Federal Leichhardt MP Warren Entsch wound back the clock and headed back to school this morning for the first time in five decades to learn first-hand about the importance science, technology, engineering and mathematics (STEM) is having in shaping our nation’s future.
Mr Entsch joined year nine students at St Augustine’s College where he took part in STEM career discussions and interactive workshops.
The STEM in Schools event at St Augustine’s College was held as part of CSIRO’s National Science Week.
“It absolutely amazes me what our young men and women can do these days. There is certainly no limit for this this generation,” Mr Entsch said.
“The things young Australians are achieving on a daily basis in this space is staggering.
“I cast my mind back to when I was at school, not even in my wildest dreams did I believe what our youngsters are achieving today was even remotely possible.”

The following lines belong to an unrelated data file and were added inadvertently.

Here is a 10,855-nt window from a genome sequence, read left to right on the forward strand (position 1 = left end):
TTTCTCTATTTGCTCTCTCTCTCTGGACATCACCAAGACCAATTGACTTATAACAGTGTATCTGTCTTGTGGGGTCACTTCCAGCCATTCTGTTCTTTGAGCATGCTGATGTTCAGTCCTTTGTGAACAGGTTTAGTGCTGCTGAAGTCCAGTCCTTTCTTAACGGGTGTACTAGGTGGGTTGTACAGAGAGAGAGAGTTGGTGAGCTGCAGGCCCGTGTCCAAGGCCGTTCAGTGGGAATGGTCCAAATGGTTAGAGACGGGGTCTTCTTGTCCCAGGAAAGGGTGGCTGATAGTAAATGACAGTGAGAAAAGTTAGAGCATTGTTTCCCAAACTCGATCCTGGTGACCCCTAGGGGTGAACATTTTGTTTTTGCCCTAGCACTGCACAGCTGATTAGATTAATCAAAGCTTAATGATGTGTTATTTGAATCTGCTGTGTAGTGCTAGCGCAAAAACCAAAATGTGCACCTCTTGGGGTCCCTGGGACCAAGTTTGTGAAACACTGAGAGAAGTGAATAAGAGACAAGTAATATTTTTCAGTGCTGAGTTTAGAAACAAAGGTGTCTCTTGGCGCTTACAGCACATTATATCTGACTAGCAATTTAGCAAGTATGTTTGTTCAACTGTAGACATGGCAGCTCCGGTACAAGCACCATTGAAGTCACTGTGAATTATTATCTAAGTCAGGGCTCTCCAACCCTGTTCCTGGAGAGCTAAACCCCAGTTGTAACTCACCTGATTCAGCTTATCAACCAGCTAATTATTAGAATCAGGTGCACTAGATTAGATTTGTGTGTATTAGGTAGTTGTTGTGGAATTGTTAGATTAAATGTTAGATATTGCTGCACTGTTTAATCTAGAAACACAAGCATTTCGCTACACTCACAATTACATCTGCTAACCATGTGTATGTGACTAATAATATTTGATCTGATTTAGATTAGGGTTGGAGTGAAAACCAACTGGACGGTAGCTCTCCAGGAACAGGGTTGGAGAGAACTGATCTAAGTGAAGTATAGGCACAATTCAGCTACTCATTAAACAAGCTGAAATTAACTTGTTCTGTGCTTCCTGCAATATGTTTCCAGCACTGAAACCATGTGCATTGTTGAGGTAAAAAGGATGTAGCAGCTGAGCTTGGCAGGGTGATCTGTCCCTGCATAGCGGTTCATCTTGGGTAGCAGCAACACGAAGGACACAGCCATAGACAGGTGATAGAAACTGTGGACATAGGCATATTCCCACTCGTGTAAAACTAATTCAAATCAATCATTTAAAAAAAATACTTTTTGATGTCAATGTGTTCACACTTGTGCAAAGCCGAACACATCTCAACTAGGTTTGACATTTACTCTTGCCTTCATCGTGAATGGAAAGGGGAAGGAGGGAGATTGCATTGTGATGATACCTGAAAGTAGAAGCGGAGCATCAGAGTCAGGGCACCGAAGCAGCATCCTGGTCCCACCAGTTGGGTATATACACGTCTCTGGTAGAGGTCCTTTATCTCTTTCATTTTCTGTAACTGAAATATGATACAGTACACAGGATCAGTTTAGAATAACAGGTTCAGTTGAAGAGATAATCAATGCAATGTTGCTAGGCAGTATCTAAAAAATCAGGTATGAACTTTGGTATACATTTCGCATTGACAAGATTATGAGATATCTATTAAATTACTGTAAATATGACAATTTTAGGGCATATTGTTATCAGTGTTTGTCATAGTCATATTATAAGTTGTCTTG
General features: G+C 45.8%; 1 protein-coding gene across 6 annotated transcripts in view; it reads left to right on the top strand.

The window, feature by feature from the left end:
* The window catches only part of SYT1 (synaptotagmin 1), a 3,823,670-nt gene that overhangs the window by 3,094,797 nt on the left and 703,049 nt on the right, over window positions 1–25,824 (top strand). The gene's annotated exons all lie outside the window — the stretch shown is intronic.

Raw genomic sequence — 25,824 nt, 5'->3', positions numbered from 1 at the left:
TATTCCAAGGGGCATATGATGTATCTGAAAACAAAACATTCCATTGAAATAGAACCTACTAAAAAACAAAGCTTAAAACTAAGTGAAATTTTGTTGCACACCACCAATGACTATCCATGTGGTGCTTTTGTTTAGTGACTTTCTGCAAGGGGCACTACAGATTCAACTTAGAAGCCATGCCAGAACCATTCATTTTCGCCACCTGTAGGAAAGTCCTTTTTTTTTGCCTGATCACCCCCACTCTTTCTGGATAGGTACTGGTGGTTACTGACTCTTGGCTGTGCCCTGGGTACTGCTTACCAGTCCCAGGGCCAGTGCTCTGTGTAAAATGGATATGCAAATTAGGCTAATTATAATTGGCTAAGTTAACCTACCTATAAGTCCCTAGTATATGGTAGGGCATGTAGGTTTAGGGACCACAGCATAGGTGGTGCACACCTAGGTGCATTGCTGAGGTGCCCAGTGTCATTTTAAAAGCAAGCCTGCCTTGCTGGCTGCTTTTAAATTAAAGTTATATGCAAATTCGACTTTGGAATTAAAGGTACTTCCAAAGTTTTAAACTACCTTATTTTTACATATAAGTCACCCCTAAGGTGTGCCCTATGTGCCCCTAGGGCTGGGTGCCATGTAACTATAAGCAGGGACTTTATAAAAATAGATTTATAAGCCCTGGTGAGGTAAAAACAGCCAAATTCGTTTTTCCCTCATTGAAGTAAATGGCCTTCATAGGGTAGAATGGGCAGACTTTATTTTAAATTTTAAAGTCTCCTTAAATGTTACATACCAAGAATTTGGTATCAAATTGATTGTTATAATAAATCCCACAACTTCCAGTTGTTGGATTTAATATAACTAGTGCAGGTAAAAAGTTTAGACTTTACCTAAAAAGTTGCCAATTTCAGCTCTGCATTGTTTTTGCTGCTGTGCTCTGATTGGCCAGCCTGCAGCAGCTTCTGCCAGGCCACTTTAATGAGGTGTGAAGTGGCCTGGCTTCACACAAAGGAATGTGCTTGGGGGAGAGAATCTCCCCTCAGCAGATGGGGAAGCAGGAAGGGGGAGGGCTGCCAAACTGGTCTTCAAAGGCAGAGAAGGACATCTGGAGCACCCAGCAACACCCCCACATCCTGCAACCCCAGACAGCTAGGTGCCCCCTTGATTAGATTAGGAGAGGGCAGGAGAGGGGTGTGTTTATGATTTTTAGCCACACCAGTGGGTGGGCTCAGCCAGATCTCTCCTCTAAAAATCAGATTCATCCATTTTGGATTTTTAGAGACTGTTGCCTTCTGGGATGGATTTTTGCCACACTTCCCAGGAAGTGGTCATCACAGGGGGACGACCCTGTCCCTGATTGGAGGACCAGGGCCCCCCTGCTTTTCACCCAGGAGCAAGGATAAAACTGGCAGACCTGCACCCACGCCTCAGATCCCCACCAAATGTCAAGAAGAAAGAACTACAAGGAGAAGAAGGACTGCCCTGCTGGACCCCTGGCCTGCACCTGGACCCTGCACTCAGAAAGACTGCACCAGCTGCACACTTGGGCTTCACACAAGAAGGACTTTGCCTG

Mr Entsch said STEM was critical to Australia’s future because some of the fastest growing job occupations require STEM rich skills.
“I have absolutely no doubt that STEM will become the building block of learning, driving innovation and creating new opportunities across all aspects of our society and economy,” he said.
“STEM is, and will continue to be, a powerful economic driver.
“A recent report from PricewaterhouseCoopers has estimated a change in just one per cent of Australia’s workforce into STEM-related roles could add some $57 billion to our GDP over the next two decades.”
Mr Entsch said the federal government had committed $64 million to fund a series of early learning and school-based initiatives to directly support STEM teaching in classrooms.
“STEM is all around us and relevant in everything that we do,” he said.
“Hopefully our young Australians will be curious and adventurous to discover how these critical skills will enrich and impact their lives into the future.”